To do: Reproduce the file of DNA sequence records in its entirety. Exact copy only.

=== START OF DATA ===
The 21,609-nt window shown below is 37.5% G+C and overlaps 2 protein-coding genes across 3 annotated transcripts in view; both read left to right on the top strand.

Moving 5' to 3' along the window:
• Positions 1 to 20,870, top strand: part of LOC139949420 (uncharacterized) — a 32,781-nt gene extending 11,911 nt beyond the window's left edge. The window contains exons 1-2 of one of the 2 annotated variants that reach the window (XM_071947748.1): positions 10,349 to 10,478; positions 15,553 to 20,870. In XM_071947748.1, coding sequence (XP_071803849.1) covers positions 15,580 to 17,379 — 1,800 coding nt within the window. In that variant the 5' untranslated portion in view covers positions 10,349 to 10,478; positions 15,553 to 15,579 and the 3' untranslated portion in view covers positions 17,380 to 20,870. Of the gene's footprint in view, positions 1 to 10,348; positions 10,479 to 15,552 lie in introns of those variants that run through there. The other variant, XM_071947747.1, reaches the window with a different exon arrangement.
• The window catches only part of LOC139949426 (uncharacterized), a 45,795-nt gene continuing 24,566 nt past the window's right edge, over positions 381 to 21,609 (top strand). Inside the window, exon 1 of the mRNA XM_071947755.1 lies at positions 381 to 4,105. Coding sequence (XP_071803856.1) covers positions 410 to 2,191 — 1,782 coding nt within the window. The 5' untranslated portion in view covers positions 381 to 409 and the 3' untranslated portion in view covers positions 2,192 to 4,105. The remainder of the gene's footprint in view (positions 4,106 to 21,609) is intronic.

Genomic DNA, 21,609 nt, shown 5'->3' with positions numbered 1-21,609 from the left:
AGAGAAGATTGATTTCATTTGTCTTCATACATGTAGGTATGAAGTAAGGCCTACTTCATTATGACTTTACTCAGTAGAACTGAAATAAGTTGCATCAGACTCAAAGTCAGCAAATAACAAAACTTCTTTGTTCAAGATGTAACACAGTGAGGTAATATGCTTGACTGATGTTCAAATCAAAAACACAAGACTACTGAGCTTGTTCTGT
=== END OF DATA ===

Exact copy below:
The 21,609-nt window shown below is 37.5% G+C and overlaps 2 protein-coding genes across 3 annotated transcripts in view; both read left to right on the top strand.

Moving 5' to 3' along the window:
• Positions 1 to 20,870, top strand: part of LOC139949420 (uncharacterized) — a 32,781-nt gene extending 11,911 nt beyond the window's left edge. The window contains exons 1-2 of one of the 2 annotated variants that reach the window (XM_071947748.1): positions 10,349 to 10,478; positions 15,553 to 20,870. In XM_071947748.1, coding sequence (XP_071803849.1) covers positions 15,580 to 17,379 — 1,800 coding nt within the window. In that variant the 5' untranslated portion in view covers positions 10,349 to 10,478; positions 15,553 to 15,579 and the 3' untranslated portion in view covers positions 17,380 to 20,870. Of the gene's footprint in view, positions 1 to 10,348; positions 10,479 to 15,552 lie in introns of those variants that run through there. The other variant, XM_071947747.1, reaches the window with a different exon arrangement.
• The window catches only part of LOC139949426 (uncharacterized), a 45,795-nt gene continuing 24,566 nt past the window's right edge, over positions 381 to 21,609 (top strand). Inside the window, exon 1 of the mRNA XM_071947755.1 lies at positions 381 to 4,105. Coding sequence (XP_071803856.1) covers positions 410 to 2,191 — 1,782 coding nt within the window. The 5' untranslated portion in view covers positions 381 to 409 and the 3' untranslated portion in view covers positions 2,192 to 4,105. The remainder of the gene's footprint in view (positions 4,106 to 21,609) is intronic.

Genomic DNA, 21,609 nt, shown 5'->3' with positions numbered 1-21,609 from the left:
AGAGAAGATTGATTTCATTTGTCTTCATACATGTAGGTATGAAGTAAGGCCTACTTCATTATGACTTTACTCAGTAGAACTGAAATAAGTTGCATCAGACTCAAAGTCAGCAAATAACAAAACTTCTTTGTTCAAGATGTAACACAGTGAGGTAATATGCTTGACTGATGTTCAAATCAAAAACACAAGACTACTGAGCTTGTTCTGT